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Full Version: ECT Engine Coolant Temp / Radiator Config
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1995 GMC Jimmy 4.3 L vortek SLT 4wd

New Block installed. < 5000 miles new engine

Question about Coolant concentration / Radiator Configuration ?
Coolant Temp guage never reaching
Operating Temperature, unless sit
Idling with vehicle stationary. Once Air
received -- while driving , temp sitting at 120 - 155 degree F .
A/C condensor radiator is removed, as most all A/C components, as well. Vehicle is receiving direct front grill Air
to the Coolant Radiator.
Stock mechanical Cooling Fan removed - replaced w/ 14 amp electric fan with
manual interior dash board switch.
Antifreeze has some remaining Koolaid
additive from summer. Have deluted it some
removing Antifreeze and adding distilled water.
Need to do a complete radiator flush refill ?
Since I don't have front A/C condensor radiator , should I consider a plexiglass Air Block in which the Diesel Truck's use in winter to regulate Engine Coolant Temp. This dependent on seasonal weather conditions . . .
What would you suggest I try to get Engine Coolant Temp to a steady Operating Temp of 190 - 210 degree F ?
Still haven't got all the bugs worked out, eh? (LOL) I should talk, as I also have a project car in the wings.

Ok, let's address this one thing at a time and see where it goes....

Radiator configuration can be either conventional or cross flow, although my personal leaning is toward cross flow with a recovery tank because it's easier to keep the air out of the cooling system.

Coolant concentration should be a 50/50 mix pretty much no matter where you live. It will protect against freezing to -25 and also raise the boiling point to well beyond 250 degrees with a pressure cap. Antifreeze will also give you better heat transfer than straight water. If you buy "pre mixed" coolant it will be cut to 50/50 with GOOD water that will not leave mineral deposits. (distilled or deionized water) If you go this route then flush it clean first!

If the engine temp is that low then you have a t-stat problem. Get a 190 or 195 t-stat installed and buy a brand name so it wont fail in a year or two. I believe the proper t-stat for that will have an o-ring so nothing leaks by when the t-stat is closed.

If you have removed the AC condenser there's really no need to block the air flow unless the outside temps fall way below freezing on a regular basis. (we're talking single digits or lower) Regulating engine temp is a function of the t-stat unless it's so cold that there's too much heat being lost from the outside of the engine block, in which case you should get a cord of fire wood and a case of brandy to drink... then stay home!

NAPA (and others) offer aftermarket fan controls for that electric cooling. You can also use sensors with a relay similar to many stock GM options. 80's and 90's vintage Camaro is one off the top of my head. I used a mechanical (and adjustable) unit from NAPA for my last custom job that has a probe inside the top radiator hose. The fan only runs when the engine is over 200 degrees and will "after run" to prevent vapor lock. (wired hot all the time) At that amp draw for the fan you'd want to use a relay rated for at least 20 amps. A universal relay for lighting or "high blow" heater motor is commonly available. I can probably talk you through the wiring if necessary.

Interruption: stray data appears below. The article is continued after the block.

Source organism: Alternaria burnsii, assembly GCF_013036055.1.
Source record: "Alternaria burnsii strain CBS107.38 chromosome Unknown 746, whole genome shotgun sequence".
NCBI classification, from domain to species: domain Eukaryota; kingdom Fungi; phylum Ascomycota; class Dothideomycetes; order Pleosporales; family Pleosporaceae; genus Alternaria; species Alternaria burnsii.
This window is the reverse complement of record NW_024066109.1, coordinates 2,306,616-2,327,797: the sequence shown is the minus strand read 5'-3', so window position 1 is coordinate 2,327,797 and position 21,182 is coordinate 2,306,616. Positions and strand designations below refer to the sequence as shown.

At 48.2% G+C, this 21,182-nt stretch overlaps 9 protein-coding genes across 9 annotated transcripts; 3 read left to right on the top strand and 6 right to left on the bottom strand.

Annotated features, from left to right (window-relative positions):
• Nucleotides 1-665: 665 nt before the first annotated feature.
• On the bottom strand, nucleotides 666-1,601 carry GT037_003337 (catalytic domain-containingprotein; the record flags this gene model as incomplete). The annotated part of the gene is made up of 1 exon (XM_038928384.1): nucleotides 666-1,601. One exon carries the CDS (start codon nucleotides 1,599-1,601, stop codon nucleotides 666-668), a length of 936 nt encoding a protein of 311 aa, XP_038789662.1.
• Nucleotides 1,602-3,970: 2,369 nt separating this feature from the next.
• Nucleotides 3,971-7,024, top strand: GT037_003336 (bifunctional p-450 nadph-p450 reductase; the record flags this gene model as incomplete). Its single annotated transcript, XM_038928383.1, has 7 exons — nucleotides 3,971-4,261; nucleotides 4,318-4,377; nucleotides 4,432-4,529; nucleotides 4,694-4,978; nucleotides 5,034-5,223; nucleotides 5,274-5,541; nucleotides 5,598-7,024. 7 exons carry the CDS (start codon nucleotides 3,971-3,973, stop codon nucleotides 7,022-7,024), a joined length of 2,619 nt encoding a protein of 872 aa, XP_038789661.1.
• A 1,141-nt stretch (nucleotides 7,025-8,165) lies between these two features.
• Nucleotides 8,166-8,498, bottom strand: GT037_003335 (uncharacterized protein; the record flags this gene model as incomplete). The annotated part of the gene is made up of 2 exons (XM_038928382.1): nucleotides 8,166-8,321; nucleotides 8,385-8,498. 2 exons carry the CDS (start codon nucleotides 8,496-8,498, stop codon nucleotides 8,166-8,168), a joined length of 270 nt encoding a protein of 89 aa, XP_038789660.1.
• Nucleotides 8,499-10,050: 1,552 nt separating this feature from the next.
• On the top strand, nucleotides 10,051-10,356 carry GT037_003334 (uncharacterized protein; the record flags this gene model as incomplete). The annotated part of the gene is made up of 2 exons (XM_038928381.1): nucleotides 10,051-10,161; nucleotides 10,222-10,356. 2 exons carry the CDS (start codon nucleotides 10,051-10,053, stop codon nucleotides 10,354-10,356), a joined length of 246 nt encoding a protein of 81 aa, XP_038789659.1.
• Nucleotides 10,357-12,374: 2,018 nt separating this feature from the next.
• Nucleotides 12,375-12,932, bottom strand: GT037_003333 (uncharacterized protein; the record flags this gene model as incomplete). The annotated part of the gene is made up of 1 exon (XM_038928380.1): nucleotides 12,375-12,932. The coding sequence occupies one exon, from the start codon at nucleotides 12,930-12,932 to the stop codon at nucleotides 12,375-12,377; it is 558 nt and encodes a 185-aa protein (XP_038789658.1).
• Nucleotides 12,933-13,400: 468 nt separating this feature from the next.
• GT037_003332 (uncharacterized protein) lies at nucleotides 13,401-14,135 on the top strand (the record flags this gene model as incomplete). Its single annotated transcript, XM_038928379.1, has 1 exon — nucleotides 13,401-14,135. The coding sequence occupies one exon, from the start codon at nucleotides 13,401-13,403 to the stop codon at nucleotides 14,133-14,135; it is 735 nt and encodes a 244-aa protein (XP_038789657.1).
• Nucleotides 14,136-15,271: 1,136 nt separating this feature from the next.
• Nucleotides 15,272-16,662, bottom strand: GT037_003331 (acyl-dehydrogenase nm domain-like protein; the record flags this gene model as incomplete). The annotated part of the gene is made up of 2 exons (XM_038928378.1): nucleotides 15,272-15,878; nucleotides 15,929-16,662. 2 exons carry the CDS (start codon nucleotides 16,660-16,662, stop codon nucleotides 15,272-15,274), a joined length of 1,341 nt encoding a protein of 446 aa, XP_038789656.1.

At any rate it sounds like you are making progress so keep us posted!
It sounds like the Thermostat isn’t working properly, either stuck open or bypassing too much. If it was working like it is supposed to the air flow through the radiator shouldn’t have to much effect on the engine temperature. If the thermostat is closed the airflow should only cool the water that is in the radiator. The thermostat should’t open until the engine temperature reaches around 195*. It has been a long time since I’ve worked on a 4.3; but if I remember correctly, that thermostat is sealed with an O-ring. Yet; for some strange reason, you can buy a gasket for the housing? Using a gasket allows the thermostat to come loose and bypass coolant. Allowing also for a plain defective thermostat, that gives you 3 things to consider in that area.

Another possibility is that you still have an Air Pocket in the system. At idle the coolant is touching the temperature senders and sending a higher reading to the gauge. At road speed the water pump is pulling coolant away from the sender making it show a cooler reading.

Hopefully that will give you some options to think about unless Rupe has some other insight that I have missed. Either way, please let us know what you find.
Garner makes a good point about that t-stat gasket versus the o-ring. 1995 was a change-over year and they had it both ways... with and without the gasket. The replacement is based on a W in the VIN for just an o-ring. (OEM engine) Without the W it was the early one with a gasket only. Typically there's a small machined lip on the top surface of the manifold for the o-ring where the t-stat goes. Let's put it this way, if it will seal with just an o-ring and you have that lip then that's what you should use. If you use both then coolant will get by the t-stat and it will run cold.
Thanks - Rupe and Garner.

I had thought ( I didn't install one ) I was running without a thermostat. I verified this.
Installed a new 195 degree Carquest
Thermostat, yesterday. Much better.
Thanks for the follow up. It may help someone else reading here.
I also thank you for the follow up. So few people take the time. Knowing what the "fix" was is very helpful.
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